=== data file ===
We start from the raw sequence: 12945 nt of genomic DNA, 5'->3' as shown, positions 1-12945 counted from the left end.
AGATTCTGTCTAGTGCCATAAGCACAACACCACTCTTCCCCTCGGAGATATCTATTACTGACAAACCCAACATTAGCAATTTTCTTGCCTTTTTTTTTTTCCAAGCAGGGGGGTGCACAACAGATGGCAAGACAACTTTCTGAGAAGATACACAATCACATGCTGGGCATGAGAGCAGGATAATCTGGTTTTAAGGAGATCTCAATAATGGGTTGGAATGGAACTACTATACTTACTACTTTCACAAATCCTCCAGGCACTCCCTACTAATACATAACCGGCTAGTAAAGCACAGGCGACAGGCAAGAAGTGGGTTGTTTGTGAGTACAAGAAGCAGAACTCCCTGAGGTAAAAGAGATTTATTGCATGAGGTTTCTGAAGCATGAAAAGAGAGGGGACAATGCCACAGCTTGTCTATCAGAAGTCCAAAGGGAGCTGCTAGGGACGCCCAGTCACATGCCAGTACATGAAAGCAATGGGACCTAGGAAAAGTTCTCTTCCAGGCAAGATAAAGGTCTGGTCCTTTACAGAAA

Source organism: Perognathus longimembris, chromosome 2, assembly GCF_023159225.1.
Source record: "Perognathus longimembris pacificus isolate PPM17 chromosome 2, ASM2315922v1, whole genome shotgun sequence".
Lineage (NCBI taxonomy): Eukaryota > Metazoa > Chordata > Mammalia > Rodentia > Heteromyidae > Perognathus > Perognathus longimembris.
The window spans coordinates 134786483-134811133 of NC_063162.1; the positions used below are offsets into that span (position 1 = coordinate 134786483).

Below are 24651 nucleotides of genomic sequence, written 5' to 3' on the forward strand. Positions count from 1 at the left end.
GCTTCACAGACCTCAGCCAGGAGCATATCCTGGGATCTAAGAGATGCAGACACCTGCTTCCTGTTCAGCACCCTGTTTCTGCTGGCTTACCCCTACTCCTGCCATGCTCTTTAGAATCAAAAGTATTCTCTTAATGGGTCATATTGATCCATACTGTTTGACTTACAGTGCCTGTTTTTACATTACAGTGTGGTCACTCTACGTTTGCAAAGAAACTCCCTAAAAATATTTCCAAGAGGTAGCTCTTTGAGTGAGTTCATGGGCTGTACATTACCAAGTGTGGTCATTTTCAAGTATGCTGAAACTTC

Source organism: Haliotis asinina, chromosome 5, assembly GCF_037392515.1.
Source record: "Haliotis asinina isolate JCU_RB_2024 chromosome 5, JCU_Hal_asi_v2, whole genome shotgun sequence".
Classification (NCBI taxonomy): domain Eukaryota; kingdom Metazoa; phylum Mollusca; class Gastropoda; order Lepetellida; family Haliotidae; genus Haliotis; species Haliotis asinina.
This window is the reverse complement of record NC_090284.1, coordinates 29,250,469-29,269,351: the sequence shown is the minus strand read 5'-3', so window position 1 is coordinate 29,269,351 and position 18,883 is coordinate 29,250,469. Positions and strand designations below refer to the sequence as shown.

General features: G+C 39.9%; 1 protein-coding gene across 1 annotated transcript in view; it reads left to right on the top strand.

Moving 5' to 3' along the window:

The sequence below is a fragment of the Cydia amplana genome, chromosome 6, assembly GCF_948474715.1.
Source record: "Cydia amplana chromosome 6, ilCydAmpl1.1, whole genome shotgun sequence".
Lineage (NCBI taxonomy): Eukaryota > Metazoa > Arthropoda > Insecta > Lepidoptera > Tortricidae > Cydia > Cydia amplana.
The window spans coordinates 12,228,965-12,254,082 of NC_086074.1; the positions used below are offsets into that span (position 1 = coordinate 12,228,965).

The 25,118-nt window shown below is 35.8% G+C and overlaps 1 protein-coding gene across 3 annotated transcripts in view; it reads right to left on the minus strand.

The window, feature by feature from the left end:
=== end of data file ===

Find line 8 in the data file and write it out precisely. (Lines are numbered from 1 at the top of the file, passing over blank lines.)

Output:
GCTTCACAGACCTCAGCCAGGAGCATATCCTGGGATCTAAGAGATGCAGACACCTGCTTCCTGTTCAGCACCCTGTTTCTGCTGGCTTACCCCTACTCCTGCCATGCTCTTTAGAATCAAAAGTATTCTCTTAATGGGTCATATTGATCCATACTGTTTGACTTACAGTGCCTGTTTTTACATTACAGTGTGGTCACTCTACGTTTGCAAAGAAACTCCCTAAAAATATTTCCAAGAGGTAGCTCTTTGAGTGAGTTCATGGGCTGTACATTACCAAGTGTGGTCATTTTCAAGTATGCTGAAACTTC